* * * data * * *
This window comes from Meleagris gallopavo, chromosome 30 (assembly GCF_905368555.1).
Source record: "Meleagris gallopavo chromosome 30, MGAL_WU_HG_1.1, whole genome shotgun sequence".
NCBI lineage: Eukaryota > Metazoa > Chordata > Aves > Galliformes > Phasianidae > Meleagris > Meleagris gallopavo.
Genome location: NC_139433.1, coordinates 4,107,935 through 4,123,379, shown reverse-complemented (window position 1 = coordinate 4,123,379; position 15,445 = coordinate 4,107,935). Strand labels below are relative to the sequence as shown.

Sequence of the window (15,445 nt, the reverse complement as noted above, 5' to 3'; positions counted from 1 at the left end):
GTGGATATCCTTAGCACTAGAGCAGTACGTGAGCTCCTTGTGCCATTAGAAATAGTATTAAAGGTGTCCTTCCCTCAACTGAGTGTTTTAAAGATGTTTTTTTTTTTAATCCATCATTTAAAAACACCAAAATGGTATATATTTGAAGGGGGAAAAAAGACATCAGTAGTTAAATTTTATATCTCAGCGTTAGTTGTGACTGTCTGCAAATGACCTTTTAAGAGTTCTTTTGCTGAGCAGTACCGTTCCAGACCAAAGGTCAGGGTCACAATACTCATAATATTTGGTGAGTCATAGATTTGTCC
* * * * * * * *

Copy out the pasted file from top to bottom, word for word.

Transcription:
This window comes from Meleagris gallopavo, chromosome 30 (assembly GCF_905368555.1).
Source record: "Meleagris gallopavo chromosome 30, MGAL_WU_HG_1.1, whole genome shotgun sequence".
NCBI lineage: Eukaryota > Metazoa > Chordata > Aves > Galliformes > Phasianidae > Meleagris > Meleagris gallopavo.
Genome location: NC_139433.1, coordinates 4,107,935 through 4,123,379, shown reverse-complemented (window position 1 = coordinate 4,123,379; position 15,445 = coordinate 4,107,935). Strand labels below are relative to the sequence as shown.

Sequence of the window (15,445 nt, the reverse complement as noted above, 5' to 3'; positions counted from 1 at the left end):
GTGGATATCCTTAGCACTAGAGCAGTACGTGAGCTCCTTGTGCCATTAGAAATAGTATTAAAGGTGTCCTTCCCTCAACTGAGTGTTTTAAAGATGTTTTTTTTTTTAATCCATCATTTAAAAACACCAAAATGGTATATATTTGAAGGGGGAAAAAAGACATCAGTAGTTAAATTTTATATCTCAGCGTTAGTTGTGACTGTCTGCAAATGACCTTTTAAGAGTTCTTTTGCTGAGCAGTACCGTTCCAGACCAAAGGTCAGGGTCACAATACTCATAATATTTGGTGAGTCATAGATTTGTCC